Matthew Eshbaugh-Soha | Latina/o and Mexican-American Studies

Matthew Eshbaugh-Soha

156 Wooten

Cirriculum Vitae

My research that intersects with Latina/o & Mexican American Studies in two ways: the president's relationship to Spanish-language media and immigration

Concerning Spanish-language media, I have published two relevant pieces.

  • "The President on Spanish-Language Television News" examines how Telemundo coverage of the president compares with NBC's coverage presidential news coverage. The findings are two-fold. Telemundo cover presidential news stories most relevant to its Latino audience, and presidential speeches influence the amount of that news coverage
  • Comparing the tone of news coverage reveals that Telemundo is less negative than NBC in its coverage of the president. Nevertheless, President Obama did not enjoy more positive coverage on immigration, an issue of central importance to the Latino community, despite prioritizing a trip to the southern border during of period of study.

The quality of immigration policy relates to myriad questions concerning LMAS. My more recent research agenda explores the politics of immigration, particularly the amount, shape, and tone of presidential rhetoric on immigration policy.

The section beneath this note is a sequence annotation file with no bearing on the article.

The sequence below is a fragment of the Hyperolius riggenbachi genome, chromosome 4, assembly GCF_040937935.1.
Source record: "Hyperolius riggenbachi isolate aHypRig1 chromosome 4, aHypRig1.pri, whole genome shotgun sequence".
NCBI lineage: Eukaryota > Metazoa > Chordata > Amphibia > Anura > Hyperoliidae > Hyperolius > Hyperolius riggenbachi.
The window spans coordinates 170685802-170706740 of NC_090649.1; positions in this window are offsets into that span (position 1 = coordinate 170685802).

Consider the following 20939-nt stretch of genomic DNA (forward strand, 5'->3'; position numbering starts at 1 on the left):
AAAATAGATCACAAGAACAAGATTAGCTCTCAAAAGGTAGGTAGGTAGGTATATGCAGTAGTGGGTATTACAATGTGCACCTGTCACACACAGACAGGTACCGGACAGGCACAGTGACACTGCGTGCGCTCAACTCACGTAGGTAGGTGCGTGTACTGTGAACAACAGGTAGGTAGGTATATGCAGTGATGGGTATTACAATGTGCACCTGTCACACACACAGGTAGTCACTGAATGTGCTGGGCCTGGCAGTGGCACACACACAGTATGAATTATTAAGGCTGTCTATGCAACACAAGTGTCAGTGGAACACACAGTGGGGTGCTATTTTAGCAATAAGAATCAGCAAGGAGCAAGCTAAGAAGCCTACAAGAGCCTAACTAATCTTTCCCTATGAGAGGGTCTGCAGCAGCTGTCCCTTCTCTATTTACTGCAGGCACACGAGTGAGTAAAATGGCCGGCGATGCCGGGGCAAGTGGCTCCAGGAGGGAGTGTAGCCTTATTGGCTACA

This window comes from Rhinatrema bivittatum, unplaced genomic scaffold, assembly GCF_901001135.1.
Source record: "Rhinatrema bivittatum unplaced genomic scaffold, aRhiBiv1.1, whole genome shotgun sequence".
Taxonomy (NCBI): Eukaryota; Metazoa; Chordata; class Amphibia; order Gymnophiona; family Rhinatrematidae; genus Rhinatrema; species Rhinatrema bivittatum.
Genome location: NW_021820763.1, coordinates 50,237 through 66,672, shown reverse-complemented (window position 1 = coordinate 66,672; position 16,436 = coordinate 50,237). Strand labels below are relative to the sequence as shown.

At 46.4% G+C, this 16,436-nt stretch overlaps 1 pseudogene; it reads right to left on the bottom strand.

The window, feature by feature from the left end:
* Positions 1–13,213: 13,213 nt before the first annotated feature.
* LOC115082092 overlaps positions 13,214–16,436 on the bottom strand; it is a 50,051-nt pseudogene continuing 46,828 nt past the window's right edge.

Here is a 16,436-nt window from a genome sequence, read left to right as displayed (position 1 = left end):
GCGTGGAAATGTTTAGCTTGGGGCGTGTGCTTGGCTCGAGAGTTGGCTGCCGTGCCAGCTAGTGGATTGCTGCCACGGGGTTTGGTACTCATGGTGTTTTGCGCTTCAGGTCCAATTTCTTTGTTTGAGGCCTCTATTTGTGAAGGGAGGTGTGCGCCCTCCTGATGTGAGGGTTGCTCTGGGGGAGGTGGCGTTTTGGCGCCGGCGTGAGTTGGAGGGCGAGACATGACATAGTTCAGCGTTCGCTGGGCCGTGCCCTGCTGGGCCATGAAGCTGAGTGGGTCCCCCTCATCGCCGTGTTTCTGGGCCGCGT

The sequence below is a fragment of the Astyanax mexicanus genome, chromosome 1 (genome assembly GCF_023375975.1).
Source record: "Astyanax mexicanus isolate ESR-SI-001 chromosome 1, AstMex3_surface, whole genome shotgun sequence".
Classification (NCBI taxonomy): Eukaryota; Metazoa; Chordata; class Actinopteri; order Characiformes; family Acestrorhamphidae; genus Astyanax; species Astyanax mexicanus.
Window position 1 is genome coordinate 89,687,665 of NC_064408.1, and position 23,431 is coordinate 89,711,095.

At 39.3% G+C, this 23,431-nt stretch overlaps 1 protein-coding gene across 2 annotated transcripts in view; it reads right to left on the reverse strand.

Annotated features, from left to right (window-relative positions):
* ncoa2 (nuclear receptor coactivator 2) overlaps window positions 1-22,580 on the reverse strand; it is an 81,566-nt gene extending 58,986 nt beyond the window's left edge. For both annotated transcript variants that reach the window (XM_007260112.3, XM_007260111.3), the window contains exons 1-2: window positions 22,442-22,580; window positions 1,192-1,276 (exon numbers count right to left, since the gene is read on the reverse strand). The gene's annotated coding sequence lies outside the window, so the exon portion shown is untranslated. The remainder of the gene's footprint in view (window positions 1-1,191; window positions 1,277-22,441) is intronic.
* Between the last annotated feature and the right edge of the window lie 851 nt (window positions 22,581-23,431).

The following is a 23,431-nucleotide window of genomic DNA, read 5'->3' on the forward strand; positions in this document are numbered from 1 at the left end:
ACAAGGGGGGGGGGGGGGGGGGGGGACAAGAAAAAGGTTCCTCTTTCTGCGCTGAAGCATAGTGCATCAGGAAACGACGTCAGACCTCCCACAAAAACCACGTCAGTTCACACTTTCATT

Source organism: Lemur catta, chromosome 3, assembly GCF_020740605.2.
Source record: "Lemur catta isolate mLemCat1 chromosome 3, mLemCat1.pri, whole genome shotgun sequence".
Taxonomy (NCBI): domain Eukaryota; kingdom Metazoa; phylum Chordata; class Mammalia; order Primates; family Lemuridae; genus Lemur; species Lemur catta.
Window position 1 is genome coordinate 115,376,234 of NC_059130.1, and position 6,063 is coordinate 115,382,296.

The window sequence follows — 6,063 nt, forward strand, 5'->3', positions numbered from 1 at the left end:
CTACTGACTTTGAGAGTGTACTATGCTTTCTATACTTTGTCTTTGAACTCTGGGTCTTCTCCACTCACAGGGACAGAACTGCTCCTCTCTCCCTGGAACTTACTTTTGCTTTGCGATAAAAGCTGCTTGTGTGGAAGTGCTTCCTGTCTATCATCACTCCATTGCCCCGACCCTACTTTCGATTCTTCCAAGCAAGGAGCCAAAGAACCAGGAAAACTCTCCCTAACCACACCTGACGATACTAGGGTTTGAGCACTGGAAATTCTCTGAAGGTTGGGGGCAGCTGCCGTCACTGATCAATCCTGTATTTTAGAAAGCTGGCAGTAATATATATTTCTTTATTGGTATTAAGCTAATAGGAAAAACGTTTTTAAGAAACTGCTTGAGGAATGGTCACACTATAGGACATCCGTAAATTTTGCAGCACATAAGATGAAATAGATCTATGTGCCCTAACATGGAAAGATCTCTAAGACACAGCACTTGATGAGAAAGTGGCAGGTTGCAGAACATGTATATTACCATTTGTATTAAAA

• Building upon an initial analysis published in American Politics Research (2002), The Presidency and Immigration Policy (Routledge) presents a comprehensive analysis of what explains the frequency and tone of the president's immigration rhetoric, and whether the president's immigration policy agenda can influence the news media, public, and Congress.
  • We demonstrate that public concern is key to increasing public attention to immigration policy and conclude that the congressional environment must be favorable to immigration reform, regardless of the president's rhetoric, to mitigate one of the most important US human security issues of the last 25 years.

My current research agenda answers two additional questions about the presidency and the politics of immigration.

  • What motivates presidents to speak more optimistically about immigration?
  • Is presidential rhetoric instrumental in shaping the punitive nature of the president's immigration executive orders?